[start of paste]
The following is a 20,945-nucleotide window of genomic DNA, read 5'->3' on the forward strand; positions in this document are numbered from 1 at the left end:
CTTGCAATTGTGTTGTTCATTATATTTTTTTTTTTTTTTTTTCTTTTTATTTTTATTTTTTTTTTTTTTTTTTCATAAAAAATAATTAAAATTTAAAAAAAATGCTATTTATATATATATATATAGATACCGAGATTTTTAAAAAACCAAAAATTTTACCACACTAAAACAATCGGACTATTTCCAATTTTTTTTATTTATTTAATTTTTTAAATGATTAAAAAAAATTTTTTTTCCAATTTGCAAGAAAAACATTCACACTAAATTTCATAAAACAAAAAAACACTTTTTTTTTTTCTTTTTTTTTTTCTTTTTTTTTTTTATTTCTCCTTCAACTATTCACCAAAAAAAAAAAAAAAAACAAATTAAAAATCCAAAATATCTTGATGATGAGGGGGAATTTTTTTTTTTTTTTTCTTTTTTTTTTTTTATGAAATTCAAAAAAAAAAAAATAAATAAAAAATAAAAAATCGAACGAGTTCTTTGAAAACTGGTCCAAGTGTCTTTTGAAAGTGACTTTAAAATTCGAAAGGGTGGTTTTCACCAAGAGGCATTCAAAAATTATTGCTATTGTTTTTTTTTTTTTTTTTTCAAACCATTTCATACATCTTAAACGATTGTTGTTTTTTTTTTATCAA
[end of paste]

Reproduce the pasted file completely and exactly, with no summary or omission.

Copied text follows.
The following is a 20,945-nucleotide window of genomic DNA, read 5'->3' on the forward strand; positions in this document are numbered from 1 at the left end:
CTTGCAATTGTGTTGTTCATTATATTTTTTTTTTTTTTTTTTCTTTTTATTTTTATTTTTTTTTTTTTTTTTTCATAAAAAATAATTAAAATTTAAAAAAAATGCTATTTATATATATATATATAGATACCGAGATTTTTAAAAAACCAAAAATTTTACCACACTAAAACAATCGGACTATTTCCAATTTTTTTTATTTATTTAATTTTTTAAATGATTAAAAAAAATTTTTTTTCCAATTTGCAAGAAAAACATTCACACTAAATTTCATAAAACAAAAAAACACTTTTTTTTTTTCTTTTTTTTTTTCTTTTTTTTTTTTATTTCTCCTTCAACTATTCACCAAAAAAAAAAAAAAAAACAAATTAAAAATCCAAAATATCTTGATGATGAGGGGGAATTTTTTTTTTTTTTTTCTTTTTTTTTTTTTATGAAATTCAAAAAAAAAAAAATAAATAAAAAATAAAAAATCGAACGAGTTCTTTGAAAACTGGTCCAAGTGTCTTTTGAAAGTGACTTTAAAATTCGAAAGGGTGGTTTTCACCAAGAGGCATTCAAAAATTATTGCTATTGTTTTTTTTTTTTTTTTTTCAAACCATTTCATACATCTTAAACGATTGTTGTTTTTTTTTTATCAA